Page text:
A Distinction Without a Difference

A Distinction Without a Difference

Mark Lazar’s August 2020 Newsletter

Politicians and diapers must be changed often, and for the same reason. Mark Twain

November 3rd is fast approaching. In addition to the presidential election, voters will decide the outcome of 35 senatorial seats and 435 Congressional seats. Political tensions are running higher than ever. But despite the hand-wringing between now and then—on both sides of the political aisle—this too shall pass.

In addition to providing a place for buyers to make a (hopefully) profitable investment, and sellers the ability to liquidate shares, the stock market is also a price mechanism, a signaling mechanism, a feedback mechanism, and a harbinger of the future. Security prices reflect the collective wisdom of the entire human species. In other words, at any given moment, the share price of Apple is exactly what eight billion people agree it should be.

While not perfect, markets can and do signal expectations of election outcomes. In fact, since 1928 the stock market has correctly predicted the winner of the presidential election 87% of the time. According to Ryan Detrick, senior market strategist at LPL, “When the S&P 500 has been higher the 3 months before the election, the incumbent party usually won; whereas when stocks were lower, the incumbent usually lost,” Which begs the question, what is the market signaling today? The following are a few observations that are worth noting:

What do elections cycles mean to the stock market? According to research by Fidelity Investments, the first two years of a presidential term tend to produce below-average returns, while the last two years’ returns are well-above average. However, over the full four-year term, the average difference is statistically insignificant. Furthermore, over a two-year period, the market does better following a Republican win (+8.3%) than a Democrat win (+5.8%). And when the Republicans sweep, the difference is even more extreme with the two-year average return of 12.2% versus a Democrat sweep producing 3.4%. But when measured over the four-year term, the difference is much less (+8.6% versus +8.2%).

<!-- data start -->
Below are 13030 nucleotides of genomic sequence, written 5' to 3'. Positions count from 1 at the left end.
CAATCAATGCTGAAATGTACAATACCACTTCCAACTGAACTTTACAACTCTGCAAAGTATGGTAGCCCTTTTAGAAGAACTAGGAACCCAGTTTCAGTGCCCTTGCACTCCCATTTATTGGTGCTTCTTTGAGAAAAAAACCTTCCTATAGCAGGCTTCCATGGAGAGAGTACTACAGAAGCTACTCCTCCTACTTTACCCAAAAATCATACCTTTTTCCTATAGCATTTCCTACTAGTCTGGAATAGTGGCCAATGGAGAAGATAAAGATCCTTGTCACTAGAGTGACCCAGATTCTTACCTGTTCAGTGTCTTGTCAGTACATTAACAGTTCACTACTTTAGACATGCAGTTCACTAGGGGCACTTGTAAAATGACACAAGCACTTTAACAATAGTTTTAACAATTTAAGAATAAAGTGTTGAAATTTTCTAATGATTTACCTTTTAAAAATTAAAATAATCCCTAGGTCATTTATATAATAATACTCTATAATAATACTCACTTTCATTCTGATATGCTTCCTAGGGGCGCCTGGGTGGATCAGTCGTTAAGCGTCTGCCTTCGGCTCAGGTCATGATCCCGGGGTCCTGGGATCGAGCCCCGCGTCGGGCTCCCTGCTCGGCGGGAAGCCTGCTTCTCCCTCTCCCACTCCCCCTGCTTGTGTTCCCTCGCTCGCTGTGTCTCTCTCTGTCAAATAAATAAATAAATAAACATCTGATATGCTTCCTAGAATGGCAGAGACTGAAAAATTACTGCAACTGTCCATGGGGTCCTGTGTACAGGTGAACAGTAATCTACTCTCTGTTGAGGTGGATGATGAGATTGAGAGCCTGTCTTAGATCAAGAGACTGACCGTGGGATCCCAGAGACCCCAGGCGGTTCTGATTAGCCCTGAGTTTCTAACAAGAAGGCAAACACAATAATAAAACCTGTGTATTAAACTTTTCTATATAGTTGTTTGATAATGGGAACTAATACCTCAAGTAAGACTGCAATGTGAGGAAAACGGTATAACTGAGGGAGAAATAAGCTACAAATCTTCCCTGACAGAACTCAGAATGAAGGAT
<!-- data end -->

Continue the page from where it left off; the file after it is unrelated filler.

But not all Administrations are created equal. For example, the Clinton Administration’s policies—a reduction in the capital gains rate, deregulation, the largest welfare reform in history, plus a budget surplus for four consecutive years—were cheered by the market. At the end of Clinton’s term the economy averaged 3.89% growth and the stock market returned 12.63% per year.

Likewise, Reagan cut business and personal tax rates, and deregulated; the economy grew at nearly 3.5% per year and the market averaged over 9% during the same period.

At the end of the day, the stock market is indifferent to politics. However, the market is very concerned about policies that affect earnings. Expectations of policies that reward capital investment, innovation, entrepreneurship, hard work, and thrift, will be rewarded with higher earnings multiples (i.e. stock prices). Whereas contrary policies, or those that impede free markets, interfere with trade, and punish capital and savings, will do the very opposite.

Human nature isn’t complex; when you reward something, you get more of it. When you punish something, you get less.

Mark Lazar, MBA
Certified Financial Planner™

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